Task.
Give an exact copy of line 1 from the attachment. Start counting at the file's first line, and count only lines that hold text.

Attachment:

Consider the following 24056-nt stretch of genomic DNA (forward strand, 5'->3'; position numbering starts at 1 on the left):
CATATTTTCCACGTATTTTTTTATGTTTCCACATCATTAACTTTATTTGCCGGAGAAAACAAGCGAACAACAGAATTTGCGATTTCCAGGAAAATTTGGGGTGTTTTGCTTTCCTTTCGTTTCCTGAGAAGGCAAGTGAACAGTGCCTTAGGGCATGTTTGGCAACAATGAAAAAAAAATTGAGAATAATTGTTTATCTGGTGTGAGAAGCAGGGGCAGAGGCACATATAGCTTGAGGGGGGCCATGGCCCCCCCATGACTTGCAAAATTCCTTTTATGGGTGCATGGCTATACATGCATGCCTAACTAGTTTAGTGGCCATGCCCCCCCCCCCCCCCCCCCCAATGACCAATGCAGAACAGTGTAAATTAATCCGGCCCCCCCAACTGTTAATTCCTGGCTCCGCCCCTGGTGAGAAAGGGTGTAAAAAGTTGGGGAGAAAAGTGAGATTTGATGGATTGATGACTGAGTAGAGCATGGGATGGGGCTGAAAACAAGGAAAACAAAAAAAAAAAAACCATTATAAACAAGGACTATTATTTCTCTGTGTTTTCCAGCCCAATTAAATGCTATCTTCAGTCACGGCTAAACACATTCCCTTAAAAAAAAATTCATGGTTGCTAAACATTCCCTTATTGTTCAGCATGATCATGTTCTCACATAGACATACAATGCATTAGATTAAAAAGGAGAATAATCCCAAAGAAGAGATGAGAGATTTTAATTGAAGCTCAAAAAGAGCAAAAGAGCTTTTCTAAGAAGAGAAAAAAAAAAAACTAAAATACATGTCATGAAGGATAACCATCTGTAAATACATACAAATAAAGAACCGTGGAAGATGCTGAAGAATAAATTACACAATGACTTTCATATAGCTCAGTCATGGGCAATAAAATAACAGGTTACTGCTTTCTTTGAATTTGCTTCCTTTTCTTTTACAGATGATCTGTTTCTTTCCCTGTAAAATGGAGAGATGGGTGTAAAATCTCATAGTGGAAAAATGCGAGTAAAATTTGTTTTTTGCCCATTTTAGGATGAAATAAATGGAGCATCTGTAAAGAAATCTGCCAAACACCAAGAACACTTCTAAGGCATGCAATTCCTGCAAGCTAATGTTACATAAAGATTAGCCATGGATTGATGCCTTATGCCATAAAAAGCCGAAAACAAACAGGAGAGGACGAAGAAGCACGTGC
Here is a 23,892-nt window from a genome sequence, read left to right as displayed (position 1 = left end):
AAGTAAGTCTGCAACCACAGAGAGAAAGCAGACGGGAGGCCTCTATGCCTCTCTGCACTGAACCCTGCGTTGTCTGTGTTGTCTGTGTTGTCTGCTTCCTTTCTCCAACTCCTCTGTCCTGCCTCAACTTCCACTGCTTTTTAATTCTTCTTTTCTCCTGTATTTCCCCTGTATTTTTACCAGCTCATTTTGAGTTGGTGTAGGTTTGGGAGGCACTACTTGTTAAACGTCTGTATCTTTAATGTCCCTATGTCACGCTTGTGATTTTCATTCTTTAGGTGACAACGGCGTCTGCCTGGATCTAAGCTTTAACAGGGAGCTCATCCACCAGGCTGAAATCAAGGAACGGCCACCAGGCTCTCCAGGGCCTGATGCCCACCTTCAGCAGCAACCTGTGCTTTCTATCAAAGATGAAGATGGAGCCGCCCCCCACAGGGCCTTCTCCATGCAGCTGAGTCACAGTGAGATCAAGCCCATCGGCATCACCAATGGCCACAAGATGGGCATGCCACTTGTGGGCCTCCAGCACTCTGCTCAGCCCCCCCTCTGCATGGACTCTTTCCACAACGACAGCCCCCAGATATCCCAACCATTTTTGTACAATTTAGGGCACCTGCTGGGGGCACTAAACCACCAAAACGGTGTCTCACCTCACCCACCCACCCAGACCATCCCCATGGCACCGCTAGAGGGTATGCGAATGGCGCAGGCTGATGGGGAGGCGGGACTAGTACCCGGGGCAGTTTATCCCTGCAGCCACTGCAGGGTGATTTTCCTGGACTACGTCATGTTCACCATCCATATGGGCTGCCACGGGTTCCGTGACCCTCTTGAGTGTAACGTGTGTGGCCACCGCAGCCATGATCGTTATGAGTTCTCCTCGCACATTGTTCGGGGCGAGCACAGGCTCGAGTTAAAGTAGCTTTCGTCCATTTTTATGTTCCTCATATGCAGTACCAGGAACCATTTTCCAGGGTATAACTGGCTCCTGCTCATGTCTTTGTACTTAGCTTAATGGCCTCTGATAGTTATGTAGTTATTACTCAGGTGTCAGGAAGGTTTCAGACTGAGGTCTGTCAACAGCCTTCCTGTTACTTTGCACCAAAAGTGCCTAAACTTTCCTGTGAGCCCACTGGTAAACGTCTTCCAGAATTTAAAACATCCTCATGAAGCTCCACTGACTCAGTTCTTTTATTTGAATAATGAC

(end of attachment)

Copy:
Consider the following 24056-nt stretch of genomic DNA (forward strand, 5'->3'; position numbering starts at 1 on the left):